Checking the Right Boxes

My goal was not to run races or to get faster, but to build a habit. So, I started by answering a simple categorical question:

“Did I exercise for at least 30 minutes today? “

The image below shows three months of activity from my Apple Watch. On the left is from the month before I started purposefully tracking my activity. In the center represents the first month I started tracking activity. On the right is from a few months later, once I had established a routine of exercising at least 30 minutes a day. Once that routine had become developed, everything else fell into place for me with running.

December, 2019 (left) / January, 2020 (center) / June, 2020 (right)

It is important to note that exercise could be just about anything. Running, walking, stretching, foam rolling, etc. It all counted, as long as it added up to at least 30 minutes. While this may scream “consistency” to most people, please know that is not how what I was striving for. Doing the same workout, or working at the same intensity every day will lead to boredom, burnout, or injury. I wanted continuity, or the state of being unbroken. This is why I focused on carving out time each day, but allowed for a lot of flexibility within it.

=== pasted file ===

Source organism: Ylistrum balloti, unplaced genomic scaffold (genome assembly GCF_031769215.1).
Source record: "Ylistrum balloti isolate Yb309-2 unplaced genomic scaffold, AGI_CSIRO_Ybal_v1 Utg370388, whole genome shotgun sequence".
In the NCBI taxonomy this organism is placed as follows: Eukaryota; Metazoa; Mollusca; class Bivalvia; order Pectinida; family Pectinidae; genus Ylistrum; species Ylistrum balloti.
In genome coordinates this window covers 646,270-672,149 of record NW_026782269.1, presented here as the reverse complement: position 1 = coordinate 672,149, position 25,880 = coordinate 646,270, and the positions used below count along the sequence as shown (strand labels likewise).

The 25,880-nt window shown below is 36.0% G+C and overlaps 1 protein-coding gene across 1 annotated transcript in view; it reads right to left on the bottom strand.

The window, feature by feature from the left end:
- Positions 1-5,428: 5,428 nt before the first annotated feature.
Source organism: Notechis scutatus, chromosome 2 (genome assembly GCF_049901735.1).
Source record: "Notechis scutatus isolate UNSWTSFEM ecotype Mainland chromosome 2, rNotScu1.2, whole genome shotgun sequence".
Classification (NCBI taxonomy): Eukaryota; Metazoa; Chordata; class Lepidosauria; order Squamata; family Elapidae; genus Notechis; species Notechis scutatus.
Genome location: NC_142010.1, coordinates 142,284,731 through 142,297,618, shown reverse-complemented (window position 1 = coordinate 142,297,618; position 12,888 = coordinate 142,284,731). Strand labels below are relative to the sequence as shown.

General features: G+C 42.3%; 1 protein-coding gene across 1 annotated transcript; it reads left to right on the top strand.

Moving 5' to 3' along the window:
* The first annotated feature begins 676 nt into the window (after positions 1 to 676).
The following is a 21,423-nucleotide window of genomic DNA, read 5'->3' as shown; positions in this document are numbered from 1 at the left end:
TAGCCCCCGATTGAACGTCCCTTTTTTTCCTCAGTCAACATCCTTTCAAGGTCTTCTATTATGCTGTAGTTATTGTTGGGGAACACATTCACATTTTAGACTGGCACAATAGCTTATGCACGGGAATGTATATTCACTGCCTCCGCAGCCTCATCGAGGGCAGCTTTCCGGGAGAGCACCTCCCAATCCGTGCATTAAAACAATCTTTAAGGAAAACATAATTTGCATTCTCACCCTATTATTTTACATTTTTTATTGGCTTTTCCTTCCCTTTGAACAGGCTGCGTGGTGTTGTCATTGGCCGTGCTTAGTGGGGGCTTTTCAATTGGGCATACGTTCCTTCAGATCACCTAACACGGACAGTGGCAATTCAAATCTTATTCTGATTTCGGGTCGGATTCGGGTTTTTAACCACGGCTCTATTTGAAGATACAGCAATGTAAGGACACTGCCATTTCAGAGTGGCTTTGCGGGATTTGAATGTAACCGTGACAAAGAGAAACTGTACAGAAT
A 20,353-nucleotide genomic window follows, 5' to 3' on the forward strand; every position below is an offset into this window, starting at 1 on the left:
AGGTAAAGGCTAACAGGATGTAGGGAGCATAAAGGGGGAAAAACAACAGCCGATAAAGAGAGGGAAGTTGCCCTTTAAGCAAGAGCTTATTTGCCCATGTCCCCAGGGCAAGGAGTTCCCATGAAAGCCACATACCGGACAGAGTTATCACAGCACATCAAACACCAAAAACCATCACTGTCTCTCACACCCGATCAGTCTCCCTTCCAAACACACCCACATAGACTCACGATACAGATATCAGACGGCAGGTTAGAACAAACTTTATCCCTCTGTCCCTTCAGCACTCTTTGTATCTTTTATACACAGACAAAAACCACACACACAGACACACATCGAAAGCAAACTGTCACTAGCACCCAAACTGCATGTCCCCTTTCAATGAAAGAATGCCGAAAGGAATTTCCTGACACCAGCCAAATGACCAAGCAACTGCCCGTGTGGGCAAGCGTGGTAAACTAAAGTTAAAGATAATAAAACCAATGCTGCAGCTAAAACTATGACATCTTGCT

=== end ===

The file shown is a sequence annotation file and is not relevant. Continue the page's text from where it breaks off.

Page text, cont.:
Embracing Variability

In a perfect world, our progress would be linear, consistent, and predictable. However, that is rarely how anything works, especially in running. You have to allow yourself to be ok with a tremendous amount of variety, especially as distances increase. For example, walking is prominently featured in ultra-running, due to the terrain and the distance. There is even a name for it: hiking. This means you may have some fast miles and some really slow miles right next to each other, simply out of necessity. In addition, most training plans utilize a polarized approach, where roughly 20% of your workouts are hard (i.e. speed or hill workout), and the other 80% are at an easy (i.e. slow) pace. Finally, most training cycles have weeks where you intentionally cut back mileage or intensity to allow for recovery.

Scatterplot of pace over time (left) / Box-plot of pace by Workout Type